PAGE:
Cover

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pp. 1-1

Title Page, Copyright, Dedication, Quote

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pp. 2-9

Contents

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pp. ix-11

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Preface

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pp. xi-xviii

The year 1998 marked one hundred years of U.S. control of Hawai‘i, which the international community of nations had recognized as an independent country—the Hawaiian Kingdom—since the 1840s. I spent that summer teaching a course in applied English for Kanaka...

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Acknowledgments

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pp. xix-xxi

I must first mahalo the ‘āina that have inspired and sustained my work on this book over the past ten years: Wa‘ahila, ‘Aihualama, Mānoa, Maunalaha, Makiki, He‘eia, Ka‘alaea, Kualoa, Lā‘au, Keawanui, Honouliwai, Puna, and especially the great Moana Nui as it touches the...

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Introduction: Indigenous Education, Settler Colonialism, and Aloha ‘Āina

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pp. 1-45

As the 2010–11 school year was coming to a close, I sat with Kau‘i Onekea—a 2006 Hālau Kū Māna (HKM) graduate—at the wooden picnic tables under the two white twenty-by-twenty-foot tents where HKM students ate lunch. Kau‘i was never a student on this, the current...

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Chapter 1: The Emergence of Indigenous Hawaiian Charter Schools

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pp. 47-82

It could be argued that the establishment, against all odds, of Hawaiian culture–based charter schools in urban and rural communities across the islands was the most visible and significant accomplishment of the Hawaiian movement in the first decade of the twenty-first century...

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Chapter 2: Self-Determination within the Limits of No Child Left Behind

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pp. 83-125

In Hālau Kū Māna’s second year of operation, I advised the first graduating class on the creation of a senior video documenting their reflections on their life journeys to that point. Each of the six ‘ōpio grew up in different neighborhoods in Honolulu and spent the majority of their...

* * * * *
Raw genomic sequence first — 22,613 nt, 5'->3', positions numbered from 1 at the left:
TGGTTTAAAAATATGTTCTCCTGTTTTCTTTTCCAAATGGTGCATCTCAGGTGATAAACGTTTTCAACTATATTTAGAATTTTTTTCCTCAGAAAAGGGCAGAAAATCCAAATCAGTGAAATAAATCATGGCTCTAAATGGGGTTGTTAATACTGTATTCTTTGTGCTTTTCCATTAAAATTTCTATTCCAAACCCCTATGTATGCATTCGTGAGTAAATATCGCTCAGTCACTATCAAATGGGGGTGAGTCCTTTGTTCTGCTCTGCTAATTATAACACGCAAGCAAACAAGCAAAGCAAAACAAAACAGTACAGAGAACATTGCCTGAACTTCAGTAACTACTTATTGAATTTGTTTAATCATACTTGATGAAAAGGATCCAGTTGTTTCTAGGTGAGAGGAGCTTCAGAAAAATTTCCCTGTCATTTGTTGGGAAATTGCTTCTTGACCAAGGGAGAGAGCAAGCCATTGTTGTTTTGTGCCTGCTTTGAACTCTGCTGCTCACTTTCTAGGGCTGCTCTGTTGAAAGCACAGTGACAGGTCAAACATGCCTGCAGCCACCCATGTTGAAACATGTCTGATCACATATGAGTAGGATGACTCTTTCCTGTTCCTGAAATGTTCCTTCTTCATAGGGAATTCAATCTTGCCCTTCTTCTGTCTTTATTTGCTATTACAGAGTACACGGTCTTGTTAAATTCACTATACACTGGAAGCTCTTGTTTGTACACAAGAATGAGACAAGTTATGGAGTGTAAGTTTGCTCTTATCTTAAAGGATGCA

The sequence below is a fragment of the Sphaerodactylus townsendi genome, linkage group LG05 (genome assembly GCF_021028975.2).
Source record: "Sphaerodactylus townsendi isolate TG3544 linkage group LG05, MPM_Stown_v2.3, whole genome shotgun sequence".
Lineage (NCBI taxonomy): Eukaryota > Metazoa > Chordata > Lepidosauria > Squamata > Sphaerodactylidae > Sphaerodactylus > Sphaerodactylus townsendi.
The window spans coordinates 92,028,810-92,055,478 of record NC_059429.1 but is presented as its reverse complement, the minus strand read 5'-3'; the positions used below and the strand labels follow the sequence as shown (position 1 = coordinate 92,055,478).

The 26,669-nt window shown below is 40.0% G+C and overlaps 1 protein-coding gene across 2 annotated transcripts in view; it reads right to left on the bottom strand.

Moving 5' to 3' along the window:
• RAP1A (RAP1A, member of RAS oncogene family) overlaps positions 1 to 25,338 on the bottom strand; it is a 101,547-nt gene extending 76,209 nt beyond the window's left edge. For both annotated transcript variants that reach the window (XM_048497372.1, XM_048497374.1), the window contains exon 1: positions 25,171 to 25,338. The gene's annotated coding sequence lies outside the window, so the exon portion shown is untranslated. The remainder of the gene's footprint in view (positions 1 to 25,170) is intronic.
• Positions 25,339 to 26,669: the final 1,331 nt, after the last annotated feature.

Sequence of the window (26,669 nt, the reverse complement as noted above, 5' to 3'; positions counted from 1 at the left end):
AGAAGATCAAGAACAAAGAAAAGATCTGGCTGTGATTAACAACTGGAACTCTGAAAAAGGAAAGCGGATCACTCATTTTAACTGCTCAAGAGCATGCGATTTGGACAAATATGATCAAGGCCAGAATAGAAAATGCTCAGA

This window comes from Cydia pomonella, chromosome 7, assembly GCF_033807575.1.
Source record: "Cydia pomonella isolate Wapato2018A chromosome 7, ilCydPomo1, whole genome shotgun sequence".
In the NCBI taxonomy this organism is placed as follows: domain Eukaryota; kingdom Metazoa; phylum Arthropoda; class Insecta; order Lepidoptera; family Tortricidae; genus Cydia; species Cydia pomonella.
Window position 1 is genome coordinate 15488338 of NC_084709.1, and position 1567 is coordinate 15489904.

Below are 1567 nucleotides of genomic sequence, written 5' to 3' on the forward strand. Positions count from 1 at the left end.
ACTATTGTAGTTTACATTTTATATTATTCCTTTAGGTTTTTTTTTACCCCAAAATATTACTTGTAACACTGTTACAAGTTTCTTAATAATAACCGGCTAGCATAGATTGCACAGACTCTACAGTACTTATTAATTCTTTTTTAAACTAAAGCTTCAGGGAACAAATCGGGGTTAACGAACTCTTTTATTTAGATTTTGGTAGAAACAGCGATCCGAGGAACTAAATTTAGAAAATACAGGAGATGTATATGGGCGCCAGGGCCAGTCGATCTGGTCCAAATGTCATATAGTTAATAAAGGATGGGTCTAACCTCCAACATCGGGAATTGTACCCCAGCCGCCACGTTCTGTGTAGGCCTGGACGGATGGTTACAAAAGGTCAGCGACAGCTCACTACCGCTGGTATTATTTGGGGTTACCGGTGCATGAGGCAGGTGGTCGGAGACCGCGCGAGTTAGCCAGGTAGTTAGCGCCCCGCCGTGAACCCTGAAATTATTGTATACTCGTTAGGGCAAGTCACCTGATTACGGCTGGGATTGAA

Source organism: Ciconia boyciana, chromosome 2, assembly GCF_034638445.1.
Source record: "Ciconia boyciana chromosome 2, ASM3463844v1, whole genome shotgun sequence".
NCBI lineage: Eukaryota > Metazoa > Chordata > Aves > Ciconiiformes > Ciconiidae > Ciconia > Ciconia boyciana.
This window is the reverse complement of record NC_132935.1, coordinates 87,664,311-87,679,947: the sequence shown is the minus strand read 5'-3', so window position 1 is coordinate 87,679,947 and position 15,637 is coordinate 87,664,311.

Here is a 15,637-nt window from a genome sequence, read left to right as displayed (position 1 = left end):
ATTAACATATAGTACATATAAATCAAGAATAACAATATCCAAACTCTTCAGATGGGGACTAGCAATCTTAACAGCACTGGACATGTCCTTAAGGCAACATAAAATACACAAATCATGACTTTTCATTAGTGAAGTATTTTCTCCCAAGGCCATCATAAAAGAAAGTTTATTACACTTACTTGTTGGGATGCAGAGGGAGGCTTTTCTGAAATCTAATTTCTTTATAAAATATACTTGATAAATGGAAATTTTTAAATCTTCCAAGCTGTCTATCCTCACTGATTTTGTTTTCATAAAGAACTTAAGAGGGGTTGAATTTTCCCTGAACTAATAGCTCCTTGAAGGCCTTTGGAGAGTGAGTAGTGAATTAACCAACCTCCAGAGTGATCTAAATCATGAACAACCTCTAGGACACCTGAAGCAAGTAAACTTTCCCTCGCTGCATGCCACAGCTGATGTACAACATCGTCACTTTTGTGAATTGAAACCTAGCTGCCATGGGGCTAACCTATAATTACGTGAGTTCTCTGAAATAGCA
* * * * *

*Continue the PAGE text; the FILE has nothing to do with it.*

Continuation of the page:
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Chapter 3: Rebuilding the Structures That Feed Us: ‘Auwai, Lo‘i Kalo, and Kuleana

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pp. 127-166

The marginalization and suppression of Indigenous knowledges has gone hand in hand with the transformation and degradation of Indigenous economic systems and the ecosystems that nourish us. Conversely, settler-colonial relations might be transformed by rebuilding,...

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Chapter 4: Enlarging Hawaiian Worlds: Wa‘a Travels against Currents of Belittlement

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pp. 167-204

Indigenous Pacific Islanders’ senses of self are created as much in travel as in continuous residence upon particular lands.1 We are both routed and rooted.2 As Native Pacific cultural studies scholars Diaz and Kauanui write, “The land and sea constitute our genealogies and,...

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Chapter 5: Creating Mana through Students’ Voices

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pp. 205-239

In this book I explore the tensions between asserting Indigenous educational self-determination and working within a settler state school system. While HKM educators have tried to establish and maintain cultural kīpuka (stands of continued Indigenous cultural growth),...

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Conclusion: The Ongoing Need to Restore Indigenous Vessels

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pp. 241-247

Mahina had come on board that fall and led a relentless campaign to improve students’ math scores on the Hawai‘i State Assessment (HSA), as math had been the subject keeping HKM from meeting AYP targets. Absolutely determined to get the school out of NCLB...

Notes

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pp. 249-283

Glossary

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pp. 285-291

Bibliography

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pp. 293-311

Index

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pp. 313-321

About the Author

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pp. 322-345